First Anti-Corruption training seminar begins for leading security agencies
DPI, GUYANA, Monday, April 9, 2018
Over the next two weeks, members of the lead security agencies will undergo intense training in the areas of fraud, anti-corruption, and bribery, as the first Financial Investigation and Anti-Corruption training seminar got underway today.
The training is funded by the Government of the United Kingdom (UK) through the Special Adviser attached to the Special Organised Crime Unit (SOCU), Dr. Sam Sittlington.
British High Commissioner, Greg Quinn, speaking at the formal opening, said there is no place for corruption within Guyana’s security agencies.
“If officials or individuals cannot work with honesty and integrity, then they should be drummed out, prosecuted and imprisoned as necessary.”
High Commissioner Quinn said that if security agencies expect respect and cooperation from the public, they must operate within the confines of the law, “if people don’t like the sound of that, then frankly, tough!”
The UK’s commitment to assist Guyana in security sector reform was reiterated by the High Commissioner, who noted that the hosting of the seminar is the latest example of this commitment, which builds on what has already been accomplished under British expert on crime and security Colonel Russell Combe.
The colonel announced that he will be returning to Guyana sometime this week to serve as Senior Security Sector Reform Advisor to President David Granger for one year.
Meantime, Attorney General and Minister of Legal Affairs, Basil Williams, S.C, said the Government, since assuming office, has been tackling corruption at all levels, pursuant to the findings of several forensic audits.
“From the outset of our government we declared war against corruption …and financial crimes were added to the remit of Special Organised Crime Unit (SOCU), whose primary responsibility is combatting money-laundering, terrorist financing and now proliferation financing.”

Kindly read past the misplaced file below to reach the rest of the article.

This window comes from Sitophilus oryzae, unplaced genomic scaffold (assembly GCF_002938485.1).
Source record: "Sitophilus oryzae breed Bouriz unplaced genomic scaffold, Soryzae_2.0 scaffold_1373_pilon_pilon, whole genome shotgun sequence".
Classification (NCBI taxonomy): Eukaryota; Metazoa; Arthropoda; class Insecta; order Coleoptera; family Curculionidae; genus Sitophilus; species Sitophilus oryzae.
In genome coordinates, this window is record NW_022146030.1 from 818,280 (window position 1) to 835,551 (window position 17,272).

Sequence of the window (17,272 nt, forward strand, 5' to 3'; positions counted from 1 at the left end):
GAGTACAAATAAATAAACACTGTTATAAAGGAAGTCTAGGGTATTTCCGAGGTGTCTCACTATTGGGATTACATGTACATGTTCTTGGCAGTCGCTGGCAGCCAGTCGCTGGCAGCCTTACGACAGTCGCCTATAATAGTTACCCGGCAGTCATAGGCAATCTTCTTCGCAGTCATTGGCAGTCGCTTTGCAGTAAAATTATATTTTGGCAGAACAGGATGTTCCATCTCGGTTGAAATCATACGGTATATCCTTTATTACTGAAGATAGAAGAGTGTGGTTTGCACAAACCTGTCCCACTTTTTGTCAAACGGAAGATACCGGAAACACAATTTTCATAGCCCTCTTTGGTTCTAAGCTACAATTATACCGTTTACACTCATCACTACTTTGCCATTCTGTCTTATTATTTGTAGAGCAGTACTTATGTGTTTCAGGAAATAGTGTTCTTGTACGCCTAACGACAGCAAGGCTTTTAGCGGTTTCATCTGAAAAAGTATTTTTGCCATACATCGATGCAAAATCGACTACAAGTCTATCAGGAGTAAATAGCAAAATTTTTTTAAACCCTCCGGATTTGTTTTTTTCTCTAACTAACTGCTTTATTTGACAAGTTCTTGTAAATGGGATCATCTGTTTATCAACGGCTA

The forensic audits, he noted, have led to many criminal investigations for fraud and purloining of state assets.
However, the Attorney General said financial crimes investigatory framework requires greater capacity building, financial, prosecutorial and judicial expertise.
Reference was made to the most recent Auditor General’s report which pointed to “the scale of overpay by public officials to contractors, which is but one of the nefarious devices deployed to rob the government of billions of dollars.”
The minister said that “I can venture without any fear of successful contradiction that since we entered into government we have not experienced any case of the scale of those that we have inherited and revealed under those forensic audits.”
Corruption, Minister Williams said, tramples on the socio-economic rights of citizens, ultimately eroding the moral fabric of society and adversely affects the integrity of the government and national security agencies.
The need for this type of training was emphasised in light of the fact that Guyana is on the cusp of great transformation with the oil and gas sector and Government’s Green State Development Strategy (GSDS).
The government, through the Legal Affairs Ministry, has been conducting Anti-Corruption Sensitisation Seminars across the ten administrative regions, which the AG reported have had a significant impact on cases of misappropriation of funds.
The Attorney General said corruption must be exposed and the anti-corruption laws enforced.
Fourteen officers from SOCU, nine from the Criminal Investigations Department (CID), two from Customs Anti-Narcotics Unit (CANU), one from the Financial Intelligence Unit (FIU) and four from the State Assets Recovery Authority (SARA) will benefit from the training.
Two UK experts, with 60 years of combined experience in the handling of anti-money laundering and fraud cases, are conducting the sessions.
Minister of Public Security, Khemraj Ramjattan and Police Commissioner (ag), David Ramnarine were also in attendance.
By: Stacy Carmichael